She expressed concern that “there does not appear to be continuous long-term monitoring of noise from wind farms, either by developers or by the relevant public sector organisations”.

She said independent research should now be done to assess what the impact of such “low-frequency noise” is on residents within earshot.

The report – which has been about five months in the making – also makes reference to the spectacular collapse of a turbine in January on the Screggagh wind farm, between Fintona and Fivemiletown.

Jim Allister ased Ms Lo: “Would the member agree that, if that collapse which occurred in Co Tyrone had occurred at some of the large, quasi-urban sited turbines, that the consequences could have been wholly catastrophic in terms of the loss of life?”

Ms Lo agreed, and said they would be keeping a close eye on results of a Health and Safety Executive (HSE) report into the incident – with the committee urging any of its recommendation to be acted on as soon as possible.

An investigation by manufacturer Nordex said the disaster was down to a “unique fault” in the system controlled its spinning blades.”

Minister Coffey, it is time for you to do the right thing. Wind farms must be built far away from people’s homes and our children’s schools. When the 2006 Guidelines were published, recommending a setback distance of 500m, wind turbine heights were on average 54m tall.  The turbines proposed for the Renewable Energy Export Project are 3.5 times as high, some 185m tall.

A useful graphic can be found at:

Accordingly, we should be talking about a minimum set-back distance of 1.5 km to obviate the health dangers of noise. When taking into account the flicker effect, a set-back distance of 2.00 – 3.00 km seems reasonable.

About Neil van Dokkum

Neil van Dokkum (B. SocSc; LLB; LLM; PGC Con.Lit) Neil is a law lecturer and has been so since arriving in Ireland from South Africa in 2002. Prior to that Neil worked in a leading firm of solicitors from 1987-1992, before being admitted as an Advocate of the Supreme Court of South Africa (a barrister) in 1992. He published three books in South Africa on employment law and unfair dismissal, as well as being published in numerous national and international peer-reviewed journals. Neil currently specialises in employment law, medical negligence law, family law and child protection law. He dabbles in EU law (procurement and energy). Neil retired from full-time practice in 2002 to take up a lecturing post. He has published three books since then, “Nursing Law for Irish Students (2005); “Evidence” (2007); and “Nursing Law for Students in Ireland” (2011). His current interest is the area of disability as a politico-economic construct. Neil is very happily married to Fiona, and they have two sons, Rory and Ian.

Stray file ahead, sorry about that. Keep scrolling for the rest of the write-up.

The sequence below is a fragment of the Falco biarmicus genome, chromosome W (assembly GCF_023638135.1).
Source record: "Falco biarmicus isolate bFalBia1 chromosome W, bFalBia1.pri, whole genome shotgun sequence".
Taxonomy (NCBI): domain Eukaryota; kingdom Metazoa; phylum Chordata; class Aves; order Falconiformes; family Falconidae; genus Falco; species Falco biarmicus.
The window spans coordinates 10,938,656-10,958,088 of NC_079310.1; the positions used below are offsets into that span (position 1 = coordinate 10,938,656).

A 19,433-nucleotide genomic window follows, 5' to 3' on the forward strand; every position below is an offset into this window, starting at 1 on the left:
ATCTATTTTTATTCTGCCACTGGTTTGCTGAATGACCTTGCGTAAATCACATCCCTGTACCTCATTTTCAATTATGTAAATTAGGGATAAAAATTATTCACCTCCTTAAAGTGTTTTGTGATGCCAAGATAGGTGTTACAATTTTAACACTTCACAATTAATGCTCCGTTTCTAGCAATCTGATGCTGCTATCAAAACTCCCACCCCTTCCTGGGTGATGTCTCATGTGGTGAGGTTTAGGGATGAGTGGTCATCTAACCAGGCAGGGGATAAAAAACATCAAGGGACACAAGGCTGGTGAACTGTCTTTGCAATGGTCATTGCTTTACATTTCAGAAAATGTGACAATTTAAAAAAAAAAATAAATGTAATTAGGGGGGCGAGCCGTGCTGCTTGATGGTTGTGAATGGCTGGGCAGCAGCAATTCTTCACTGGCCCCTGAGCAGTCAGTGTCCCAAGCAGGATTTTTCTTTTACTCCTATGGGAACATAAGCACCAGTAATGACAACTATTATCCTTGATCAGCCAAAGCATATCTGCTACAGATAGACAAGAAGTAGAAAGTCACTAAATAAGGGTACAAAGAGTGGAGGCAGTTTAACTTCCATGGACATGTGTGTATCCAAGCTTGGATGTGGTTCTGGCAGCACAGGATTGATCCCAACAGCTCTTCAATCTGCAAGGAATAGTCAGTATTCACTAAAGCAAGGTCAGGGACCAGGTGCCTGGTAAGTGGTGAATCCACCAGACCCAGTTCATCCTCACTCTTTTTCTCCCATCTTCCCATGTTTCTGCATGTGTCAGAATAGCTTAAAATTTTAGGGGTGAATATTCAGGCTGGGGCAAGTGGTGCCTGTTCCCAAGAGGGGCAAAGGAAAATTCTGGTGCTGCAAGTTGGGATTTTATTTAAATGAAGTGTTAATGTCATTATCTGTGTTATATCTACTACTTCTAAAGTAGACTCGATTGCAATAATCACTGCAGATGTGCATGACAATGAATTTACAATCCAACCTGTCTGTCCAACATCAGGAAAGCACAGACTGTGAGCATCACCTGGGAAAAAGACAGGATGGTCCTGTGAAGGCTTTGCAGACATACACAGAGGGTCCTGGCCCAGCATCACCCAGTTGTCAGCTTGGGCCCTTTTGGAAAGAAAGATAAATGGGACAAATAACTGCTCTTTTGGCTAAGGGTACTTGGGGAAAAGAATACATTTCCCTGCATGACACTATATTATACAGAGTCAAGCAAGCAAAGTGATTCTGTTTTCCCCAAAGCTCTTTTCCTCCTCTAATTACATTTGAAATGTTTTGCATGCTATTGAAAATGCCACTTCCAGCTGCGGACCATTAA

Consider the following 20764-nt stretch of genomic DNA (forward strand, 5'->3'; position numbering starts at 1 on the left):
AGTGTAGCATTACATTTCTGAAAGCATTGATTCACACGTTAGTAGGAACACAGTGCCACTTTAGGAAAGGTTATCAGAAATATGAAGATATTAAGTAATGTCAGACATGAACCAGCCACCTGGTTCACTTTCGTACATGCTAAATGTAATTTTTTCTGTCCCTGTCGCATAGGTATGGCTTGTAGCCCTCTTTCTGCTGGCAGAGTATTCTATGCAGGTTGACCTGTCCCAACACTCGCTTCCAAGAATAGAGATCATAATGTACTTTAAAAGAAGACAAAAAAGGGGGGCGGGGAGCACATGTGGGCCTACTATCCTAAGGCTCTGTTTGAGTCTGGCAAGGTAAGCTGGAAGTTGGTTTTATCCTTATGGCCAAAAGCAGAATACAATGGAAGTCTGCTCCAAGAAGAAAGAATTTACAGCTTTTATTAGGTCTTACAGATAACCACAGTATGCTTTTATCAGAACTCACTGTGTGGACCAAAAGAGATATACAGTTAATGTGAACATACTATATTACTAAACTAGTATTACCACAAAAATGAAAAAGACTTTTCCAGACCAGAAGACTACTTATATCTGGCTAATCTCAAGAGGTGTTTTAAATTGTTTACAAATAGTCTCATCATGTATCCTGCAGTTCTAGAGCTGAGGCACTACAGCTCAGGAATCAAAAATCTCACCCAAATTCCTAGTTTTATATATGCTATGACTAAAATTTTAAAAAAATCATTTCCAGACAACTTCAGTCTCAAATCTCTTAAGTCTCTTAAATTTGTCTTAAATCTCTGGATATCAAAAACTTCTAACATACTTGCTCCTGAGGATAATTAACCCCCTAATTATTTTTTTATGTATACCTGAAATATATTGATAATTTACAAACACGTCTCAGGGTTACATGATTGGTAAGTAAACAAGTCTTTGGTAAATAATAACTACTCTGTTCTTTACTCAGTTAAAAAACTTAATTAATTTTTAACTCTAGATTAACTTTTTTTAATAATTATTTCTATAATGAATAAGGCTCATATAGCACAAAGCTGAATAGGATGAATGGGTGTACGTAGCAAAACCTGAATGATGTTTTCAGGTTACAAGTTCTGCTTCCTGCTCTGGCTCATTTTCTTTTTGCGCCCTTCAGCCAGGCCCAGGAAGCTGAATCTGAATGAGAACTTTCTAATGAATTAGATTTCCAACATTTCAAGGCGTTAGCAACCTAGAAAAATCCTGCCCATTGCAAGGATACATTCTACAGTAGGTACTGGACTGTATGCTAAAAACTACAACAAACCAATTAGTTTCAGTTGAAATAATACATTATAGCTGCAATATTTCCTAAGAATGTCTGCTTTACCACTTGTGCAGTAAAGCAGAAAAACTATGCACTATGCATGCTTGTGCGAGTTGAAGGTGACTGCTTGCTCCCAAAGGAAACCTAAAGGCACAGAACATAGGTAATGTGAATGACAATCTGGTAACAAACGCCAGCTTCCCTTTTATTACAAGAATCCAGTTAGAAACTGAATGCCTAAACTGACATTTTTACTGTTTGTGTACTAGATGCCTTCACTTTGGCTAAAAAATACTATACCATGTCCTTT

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2 Responses to Setback Distances from Wind Turbines / Wind Farms

  1. cawtdonegal says:

    Unfortunately there is no 500m setback (recommended or otherwise) in the 2006 wind energy guidelines.,1633,en.pdf There are a few references to 500m, including:

    “In general, noise is unlikely to be a significant problem where the
    distance from the nearest turbine to any noise sensitive property
    is more than 500 metres.” (page 30)

    This section from page 30 is often quoted as the basis of a recommended setback, this is not the case. If you read further in the guidelines it is clear that the guidelines anticipate development within 500m of a home. See page 33:

    “It is recommended that shadow flicker at neighbouring
    offices and dwellings within 500m should not exceed 30 hours per
    year or 30 minutes per day”

    and also on page 85, in an incredibly outdated section on shadow flicker the guidelines state:

    “Shadow flicker is not usually critical. However, in unusual
    circumstances, where the calculations indicate that occupied
    dwelling houses would be significantly affected, a condition
    requiring the non-operation of turbines at times when predicted
    shadow flicker might adversely impact on any inhabited dwelling
    within 500m of a turbine may be appropriate.”

    It is clear that the guidelines anticipate development within 500m and that there is no recommended setback distance, despite claims to the contrary. Sadly, even if a guideline setback is set, in the revised guidelines, it would not be mandatory as I have argued here

    • Neil van Dokkum says:

      The point that needs to made is that as long as they are only guidelines, as opposed to mandatory Regulations, they will be flouted, whether the setback is 500 or 3000 meters. The Minister needs to enact Regulations rather than ineffectual guidelines.